Depression and EDs. Different studies have provided compelling evidence for the relationship between affective disorders, especially between “EDs and depression.” From a clinical standpoint, the distinction may be difficult, since they share signs and symptoms, family trends, natural history, neuroendocrine alterations, and the response to drug treatment [82]. The prevalence of affective disorders in AN indicates that the presence of depression ranges from 20 to 100 % of the cases according to various studies [83]. Luka et al. noted that 73.3 % of children with AN suffered depressive syndromes (33 % moderate, 20 % severe, and 20 % mild depression), primarily in the “binge-purging” (88.8 %) and “restrictive” (72.2 %) subtypes. However, there has been no uniformity in quality and methodology used in data collection [84].

In some cases the depressive disorders are prior to the ED. Indeed, it was observed that the affective disorder may precede the ED from 26 to 49 % of cases [858687]. Retrospective studies suggest that in about one third of cases major depression was already present before the onset of BN [8890]. Other researchers found that the main features of depression in patients with AN of different ages are the problems of self-concept, where patients with restrictive AN show less depressive symptoms than the compulsive purgative patients [9193]. In BN patients, the incidence of mood alteration ranges between 52 and 83 %. Higher rates of family history of depression were found in patients with BN (46 %) versus healthy population (13 %) [9495]. Hatsukami et al. found that 43 % of bulimic women had some symptoms of depressive disorder [96], and the 56 % reached a score of 20 on the Beck Depression Inventory (BDI) (cutoff: 10) [93].

Anxiety and ED. Anxiety is an emotional state that is particularly relevant in ED. Becker et al. [97] recruited 257 women with anxiety disorder and found ED symptoms (12 %) using the Eating Disorder Examination Questionnaire. Other study analyzed the presence of anxiety disorders in people diagnosed with ED; the data showed higher percentages (63.5 %) [98]. Godart et al. conducted a study with 271 people diagnosed with ED and 271 controls; results were that 47 % of women had anxiety prior to the ED [99].

Anxiety, Body Dissatisfaction, and Perfectionism. In this case, anxiety has been associated with the dissatisfaction with body image. New concepts were created like social physical anxiety, which refers to the discomfort experienced by people affected when they perceive that their physical appearance is being evaluated by others. For instance, the appearance of anxiety in eating disorders occurs primarily at social events where people interpret their body is being evaluated [49]. In this sense, Fairburn et al. pointed out that social anxiety situations may be a risk factor for developing an eating disorder [100]. Diehl et al. [101] studied the relationship between social physical anxiety (assessed with the Social Physique Anxiety Scale) and high scores in the evaluation of ED signs measured by the Eating Attitudes Test instrument (EAT) in 160 university students. Results reported high correlation between social physical anxiety and concern for weight loss, which indicates that these variables may be predictors of ED [101]. In addition, Rodriguez-Campayo [102] found a significant relationship between perfectionism and anxiety in a sample of 356 university students, which points to a significant relationship between the socially prescribed “perfectionism” (belief that others accept you if you are perfect) and high levels of anxiety (r = 0.35, p <0.05). Therefore according to these studies, anxiety in social situations (evaluation anxiety) and social phobia are risk factors for developing an ED. Also, it seems that obsessive perfectionism associated with the desire for social acceptance is related to anxiety.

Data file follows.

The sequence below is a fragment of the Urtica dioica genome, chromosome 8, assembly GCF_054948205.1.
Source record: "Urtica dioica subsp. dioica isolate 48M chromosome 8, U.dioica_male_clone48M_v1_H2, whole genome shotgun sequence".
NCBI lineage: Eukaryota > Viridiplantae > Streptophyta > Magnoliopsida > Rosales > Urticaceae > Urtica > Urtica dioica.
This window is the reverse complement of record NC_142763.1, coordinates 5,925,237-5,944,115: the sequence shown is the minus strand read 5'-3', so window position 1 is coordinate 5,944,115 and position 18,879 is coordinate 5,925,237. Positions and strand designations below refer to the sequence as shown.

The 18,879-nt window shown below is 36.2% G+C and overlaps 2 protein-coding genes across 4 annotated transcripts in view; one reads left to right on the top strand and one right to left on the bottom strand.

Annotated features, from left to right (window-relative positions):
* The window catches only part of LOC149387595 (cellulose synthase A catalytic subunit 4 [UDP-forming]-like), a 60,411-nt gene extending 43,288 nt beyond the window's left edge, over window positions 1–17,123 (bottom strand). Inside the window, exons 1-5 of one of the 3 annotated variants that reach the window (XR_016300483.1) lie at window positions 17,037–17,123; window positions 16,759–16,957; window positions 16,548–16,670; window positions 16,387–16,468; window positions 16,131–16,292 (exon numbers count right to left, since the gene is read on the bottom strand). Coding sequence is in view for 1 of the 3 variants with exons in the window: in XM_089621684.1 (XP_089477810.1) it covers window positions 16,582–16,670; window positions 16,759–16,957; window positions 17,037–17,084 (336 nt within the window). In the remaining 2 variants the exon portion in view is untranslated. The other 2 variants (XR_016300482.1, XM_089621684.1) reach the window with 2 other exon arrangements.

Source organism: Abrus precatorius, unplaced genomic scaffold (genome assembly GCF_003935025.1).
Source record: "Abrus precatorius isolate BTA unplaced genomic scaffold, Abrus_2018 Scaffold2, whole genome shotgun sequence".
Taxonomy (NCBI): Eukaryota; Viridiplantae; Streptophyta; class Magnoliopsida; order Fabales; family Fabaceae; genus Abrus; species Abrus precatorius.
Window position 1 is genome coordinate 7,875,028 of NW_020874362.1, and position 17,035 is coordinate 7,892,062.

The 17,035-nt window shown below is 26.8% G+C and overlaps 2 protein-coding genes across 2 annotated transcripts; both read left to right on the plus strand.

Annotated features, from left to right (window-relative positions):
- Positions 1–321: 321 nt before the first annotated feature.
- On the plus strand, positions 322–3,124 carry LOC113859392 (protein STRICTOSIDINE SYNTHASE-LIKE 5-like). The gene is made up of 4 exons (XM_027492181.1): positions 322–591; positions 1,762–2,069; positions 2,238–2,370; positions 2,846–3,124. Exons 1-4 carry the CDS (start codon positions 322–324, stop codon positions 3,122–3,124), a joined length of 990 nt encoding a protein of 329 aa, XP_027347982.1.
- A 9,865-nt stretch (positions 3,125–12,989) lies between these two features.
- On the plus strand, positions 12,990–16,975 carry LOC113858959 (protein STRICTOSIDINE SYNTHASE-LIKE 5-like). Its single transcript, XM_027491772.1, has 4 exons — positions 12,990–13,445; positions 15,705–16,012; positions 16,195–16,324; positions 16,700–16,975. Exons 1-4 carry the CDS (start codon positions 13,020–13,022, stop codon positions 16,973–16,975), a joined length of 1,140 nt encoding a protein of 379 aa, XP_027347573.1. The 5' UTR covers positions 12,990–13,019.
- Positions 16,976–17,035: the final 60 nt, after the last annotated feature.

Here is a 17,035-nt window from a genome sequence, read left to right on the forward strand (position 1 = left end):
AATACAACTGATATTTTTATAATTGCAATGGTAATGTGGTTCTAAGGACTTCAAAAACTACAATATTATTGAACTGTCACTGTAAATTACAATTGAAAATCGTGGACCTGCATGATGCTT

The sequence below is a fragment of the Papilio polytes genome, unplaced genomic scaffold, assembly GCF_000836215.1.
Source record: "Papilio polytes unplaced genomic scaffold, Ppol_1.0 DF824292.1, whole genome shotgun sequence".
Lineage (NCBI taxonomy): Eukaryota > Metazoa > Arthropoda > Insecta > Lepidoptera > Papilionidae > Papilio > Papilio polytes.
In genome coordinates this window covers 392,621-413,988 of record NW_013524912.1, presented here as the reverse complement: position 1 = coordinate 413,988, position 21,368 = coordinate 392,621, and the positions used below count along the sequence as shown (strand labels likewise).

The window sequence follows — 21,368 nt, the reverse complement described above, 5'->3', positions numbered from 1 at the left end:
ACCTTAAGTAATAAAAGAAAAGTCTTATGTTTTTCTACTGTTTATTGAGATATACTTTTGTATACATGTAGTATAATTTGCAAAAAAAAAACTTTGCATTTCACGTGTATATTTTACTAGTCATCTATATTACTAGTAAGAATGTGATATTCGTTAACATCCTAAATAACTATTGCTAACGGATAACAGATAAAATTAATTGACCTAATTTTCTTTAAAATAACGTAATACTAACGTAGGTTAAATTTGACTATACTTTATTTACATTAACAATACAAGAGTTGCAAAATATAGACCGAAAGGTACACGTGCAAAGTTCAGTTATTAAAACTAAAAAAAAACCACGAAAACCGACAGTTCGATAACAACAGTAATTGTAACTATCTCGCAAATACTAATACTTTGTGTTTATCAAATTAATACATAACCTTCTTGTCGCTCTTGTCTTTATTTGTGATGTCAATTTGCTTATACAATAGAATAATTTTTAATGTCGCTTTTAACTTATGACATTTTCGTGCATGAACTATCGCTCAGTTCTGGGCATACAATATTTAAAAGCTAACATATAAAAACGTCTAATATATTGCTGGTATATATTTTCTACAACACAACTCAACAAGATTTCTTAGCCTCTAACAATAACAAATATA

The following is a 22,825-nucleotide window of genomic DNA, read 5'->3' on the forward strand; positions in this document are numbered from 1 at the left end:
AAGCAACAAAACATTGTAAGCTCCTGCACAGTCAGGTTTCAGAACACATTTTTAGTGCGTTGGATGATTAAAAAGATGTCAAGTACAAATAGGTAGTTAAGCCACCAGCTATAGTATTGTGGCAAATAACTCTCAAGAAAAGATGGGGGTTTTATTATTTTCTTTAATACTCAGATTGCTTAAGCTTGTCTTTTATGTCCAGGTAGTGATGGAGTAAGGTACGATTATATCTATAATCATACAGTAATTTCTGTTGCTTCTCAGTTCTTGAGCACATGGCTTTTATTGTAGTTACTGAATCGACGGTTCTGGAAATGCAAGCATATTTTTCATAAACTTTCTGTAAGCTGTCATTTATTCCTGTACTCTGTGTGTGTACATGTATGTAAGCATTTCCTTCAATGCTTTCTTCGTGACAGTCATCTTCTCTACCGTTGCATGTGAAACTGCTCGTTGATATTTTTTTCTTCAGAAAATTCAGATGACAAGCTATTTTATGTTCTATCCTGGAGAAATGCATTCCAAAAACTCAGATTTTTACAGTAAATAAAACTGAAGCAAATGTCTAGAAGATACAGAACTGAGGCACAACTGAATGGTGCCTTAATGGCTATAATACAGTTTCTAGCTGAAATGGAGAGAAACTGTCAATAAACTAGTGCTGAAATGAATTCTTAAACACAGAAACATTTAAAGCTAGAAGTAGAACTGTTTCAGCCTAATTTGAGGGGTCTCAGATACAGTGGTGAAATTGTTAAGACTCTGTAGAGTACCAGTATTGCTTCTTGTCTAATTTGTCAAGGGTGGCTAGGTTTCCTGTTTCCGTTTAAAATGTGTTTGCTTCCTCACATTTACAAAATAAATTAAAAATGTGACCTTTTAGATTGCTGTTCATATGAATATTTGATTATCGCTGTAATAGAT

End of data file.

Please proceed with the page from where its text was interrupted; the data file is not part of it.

Body Image and ED

The alteration of body image has been considered as one of the diagnostic criteria for AN in ED [4]. Given its important role in the initiation and maintenance of the disease, it is crucial in the intervention for a successful recovery [103]. However, one problem regarding this diagnosis criterion is that this is also apparent in the general population due to a significant increase of concern for physical appearance and weight.